But, what I found remarkable about these stories were the big egos, hypocrisy, double dealing, and ineptness in many of the characters in these stories. There is a soap-opera quality to some of them. It is hard to believe well-educated, well-compensated, people responsible for a great university could actually act as they did.
What is equally remarkable about the book is Ken Ashworth's willingness to name names and call a spade a spade. For example, in a world of press releases in which university administrators are never fired and instead choose to return to "teaching and research," Ashworth describes the reality behind the press releases. He describes in some detail why people were fired, the process for doing it, and the results ... many of which were messy. His assessments throughout the book are exceedingly candid.Read more ›
But the real power of the book is not what it says about a turmoil-filled three-year segment in the history of the University of Texas. Instead, it is the author's careful development of the core questions with which so many in both the public and private sector have to deal: to what and to whom should one be loyal, and when does loyalty to a higher value demand disloyalty.
Ashworth takes care to emphasize that the story he tells is based on notes he took at the time, later conversations with some participants, and memory. He acknowledges that it may or may not be accurate in every detail. What is more important than precise accuracy at every turn is the story's illumination of the core questions.
Ashworth uses events over the short period covered by his book to convert his story into what is essentially a morality play. The play is especially worthwhile for aspiring and on-duty public servants like the target audience for Ashworth's earlier book, Caught Between the Dog and the Fireplug, or How to Survive Public Service. It also has value for the legions of those who shape and/or are expected to carry out the operations of large organizations in both line and staff positions.
Unlike navigation through a morality play where Right is Right and Wrong is Wrong, the reader will find that figuring out at a given point who is which is slippery. As Ashworth's story proceeds, the task is not as simple as it may first have appeared.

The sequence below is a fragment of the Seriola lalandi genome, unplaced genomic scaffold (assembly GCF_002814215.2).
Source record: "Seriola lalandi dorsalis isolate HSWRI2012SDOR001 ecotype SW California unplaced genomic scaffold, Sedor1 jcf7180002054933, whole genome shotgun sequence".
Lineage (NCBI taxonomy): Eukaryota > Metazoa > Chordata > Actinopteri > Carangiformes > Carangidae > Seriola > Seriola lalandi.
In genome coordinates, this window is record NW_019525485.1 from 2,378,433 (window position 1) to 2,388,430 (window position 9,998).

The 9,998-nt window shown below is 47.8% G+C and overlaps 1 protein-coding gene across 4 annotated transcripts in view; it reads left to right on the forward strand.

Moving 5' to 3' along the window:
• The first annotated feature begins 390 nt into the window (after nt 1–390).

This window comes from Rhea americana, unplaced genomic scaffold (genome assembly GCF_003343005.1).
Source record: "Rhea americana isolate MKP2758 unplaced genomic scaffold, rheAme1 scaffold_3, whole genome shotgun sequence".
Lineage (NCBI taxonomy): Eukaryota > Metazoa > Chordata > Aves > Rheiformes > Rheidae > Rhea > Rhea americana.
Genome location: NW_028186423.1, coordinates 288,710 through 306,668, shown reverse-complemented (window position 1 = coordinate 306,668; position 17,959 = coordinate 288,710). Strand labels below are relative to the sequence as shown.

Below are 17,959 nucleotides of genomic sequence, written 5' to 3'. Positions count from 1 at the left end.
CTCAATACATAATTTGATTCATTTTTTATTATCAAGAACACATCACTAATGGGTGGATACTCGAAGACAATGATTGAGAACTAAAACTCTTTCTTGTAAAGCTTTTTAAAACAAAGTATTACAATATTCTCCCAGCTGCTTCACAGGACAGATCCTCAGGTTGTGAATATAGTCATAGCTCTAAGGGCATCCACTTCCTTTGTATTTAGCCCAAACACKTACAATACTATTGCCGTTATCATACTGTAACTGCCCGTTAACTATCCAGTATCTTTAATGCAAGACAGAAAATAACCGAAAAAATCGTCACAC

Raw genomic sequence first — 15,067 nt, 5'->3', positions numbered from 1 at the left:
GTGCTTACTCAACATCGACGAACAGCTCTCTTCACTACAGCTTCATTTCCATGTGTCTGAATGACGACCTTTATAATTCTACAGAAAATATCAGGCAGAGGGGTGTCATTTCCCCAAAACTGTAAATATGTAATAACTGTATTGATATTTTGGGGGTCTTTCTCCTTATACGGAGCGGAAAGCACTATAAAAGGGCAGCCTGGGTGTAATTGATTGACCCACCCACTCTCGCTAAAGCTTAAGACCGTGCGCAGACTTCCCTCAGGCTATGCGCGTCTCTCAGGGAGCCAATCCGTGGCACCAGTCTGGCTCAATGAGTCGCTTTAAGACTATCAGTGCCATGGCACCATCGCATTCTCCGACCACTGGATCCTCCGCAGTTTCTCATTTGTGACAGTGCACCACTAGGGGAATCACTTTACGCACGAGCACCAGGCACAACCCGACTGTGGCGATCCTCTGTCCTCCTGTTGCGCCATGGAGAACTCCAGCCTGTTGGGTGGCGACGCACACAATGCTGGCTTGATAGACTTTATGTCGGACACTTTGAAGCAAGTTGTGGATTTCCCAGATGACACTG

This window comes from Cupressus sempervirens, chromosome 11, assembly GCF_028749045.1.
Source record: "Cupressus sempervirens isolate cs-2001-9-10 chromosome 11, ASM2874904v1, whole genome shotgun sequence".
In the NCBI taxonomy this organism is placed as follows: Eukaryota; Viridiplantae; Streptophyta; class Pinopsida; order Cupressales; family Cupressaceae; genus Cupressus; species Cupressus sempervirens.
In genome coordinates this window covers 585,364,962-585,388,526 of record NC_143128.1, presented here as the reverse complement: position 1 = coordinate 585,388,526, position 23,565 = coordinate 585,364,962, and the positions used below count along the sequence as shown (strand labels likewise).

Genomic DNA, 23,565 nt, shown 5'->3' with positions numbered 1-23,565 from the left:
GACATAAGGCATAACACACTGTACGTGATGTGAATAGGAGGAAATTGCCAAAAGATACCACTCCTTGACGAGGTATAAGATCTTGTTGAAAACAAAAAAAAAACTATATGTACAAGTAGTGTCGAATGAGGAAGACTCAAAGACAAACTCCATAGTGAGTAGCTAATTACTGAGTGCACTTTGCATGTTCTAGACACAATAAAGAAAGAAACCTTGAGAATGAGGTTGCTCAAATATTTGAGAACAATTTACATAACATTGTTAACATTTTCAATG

The author's talent for telling a good story shows through page after page.Read more ›
As a UT freshman in the fall of 1970 it was confusing to try and understand what was happening on campus. Some professors were denouncing the administration and occasionally each other. A dean named John Silber had been fired which pleased some and outraged others. Few of the participants are still alive so Ashcroft's work is valuable for that reason alone. It is even more valuable for shedding light how Texas treated (and treats) higher education and the role politicians and powerful interests played (and play) in the process.
Ashworth must walk a line between the observer (who is looking back and writing the book) and the participant. Generally he is successful. If you find his inner monologues less than scintillating just wait, there's a good story right behind it.
Frank Erwin plays a large role in this book just as he did in the events it chronicles. As a student, I thought of him as just a bully with power. Later when involved in politics and dealing with him first-hand (after his heyday) he seemed a somewhat pathetic figure. Ashworth does an excellent job of putting Erwin into perspective and giving him his due for the things he did that were worth doing. This alone was worth the price of the book for me.
The book is particularly timely given the latest efforts by the current governor and his cronies to gain control of higher education in Texas (at least at UT and Texas A&M). In Texas, history seems to be repeating itself like a poor remake of Groundhog Day, still trying to get it right.